When you hear that phrase, what do you do? What should you do?
Over the years, I’ve figured out one way to overcome this obstacle is to focus on your VALUE, instead of the product or service you’re selling. If someone says they can’t afford you, chances are they are hung up on price instead of what they GET for the price. The importance of conveying value is especially strong in direct response marketing.
Convincing a customer of your value means you have to:
- Define what makes you valuable. Start with the obvious. What do you better than the competition? Do you have any guarantees or warranties that add value? Next, look at the DNA of your business. Your employees and the customer service they give is a huge part of your value. Perhaps, your store layout or ambience provides value as well. Find what’s EXTRAordinary about your business and define the value that creates.
- Tailor your value. Listen to your customers. Find out what really matters to them, and how they define value. Then emphasize how you fill that need in your direct marketing systemsand programs.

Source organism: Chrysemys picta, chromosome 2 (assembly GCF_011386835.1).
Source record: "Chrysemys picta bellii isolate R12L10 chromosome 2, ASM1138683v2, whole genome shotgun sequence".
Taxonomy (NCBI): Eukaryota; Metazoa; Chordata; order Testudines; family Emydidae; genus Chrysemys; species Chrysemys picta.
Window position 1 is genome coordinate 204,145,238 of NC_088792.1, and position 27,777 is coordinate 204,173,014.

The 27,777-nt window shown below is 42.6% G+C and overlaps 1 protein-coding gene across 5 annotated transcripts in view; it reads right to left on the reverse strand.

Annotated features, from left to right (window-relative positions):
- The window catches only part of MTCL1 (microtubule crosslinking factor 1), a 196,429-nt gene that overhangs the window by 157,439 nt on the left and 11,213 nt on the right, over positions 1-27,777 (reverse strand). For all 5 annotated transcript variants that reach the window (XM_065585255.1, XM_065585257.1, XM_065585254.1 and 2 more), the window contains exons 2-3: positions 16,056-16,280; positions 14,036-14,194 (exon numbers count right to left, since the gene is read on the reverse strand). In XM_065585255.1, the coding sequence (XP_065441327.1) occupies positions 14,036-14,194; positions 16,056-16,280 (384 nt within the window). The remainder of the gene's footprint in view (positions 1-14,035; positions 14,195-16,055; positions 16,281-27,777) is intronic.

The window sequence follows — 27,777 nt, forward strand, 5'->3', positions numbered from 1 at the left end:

- Make the customer understand. You’ve defined your value and you know who you’re talking to in your direct marketing, now you need to make them understand for themselves. Storytelling is a great way to help others understand exactly what they are going to get from you. Think about a typical situation in which someone will use your product and craft a story out of that scenario. Bring examples to life through customer testimonials and success stories in your direct mail, social profiles, website and other marketing collateral. Lastly, explaining your company history can instill confidence in your company and the value that you offer.
- Use psychology. It may sound odd at first, but it’s true. The way that consumers make buying decisions is very complex. This recent blog post is chock full of fascinating findings and advice on making tiny shifts in your advertising that can improve response, such as how the number 9 subconsciously conveys “deal.” This is one of my favorite blog posts to date.
Focusing on your value should not only help you sell better, but it should also help you create a “valuable” (no pun intended) connection with your customers.
Tell me what you do when a potential customer says “I just can’t afford you.” I’m curious to hear what tactics you’ve learned and what methods you’ve used to overcome that, too.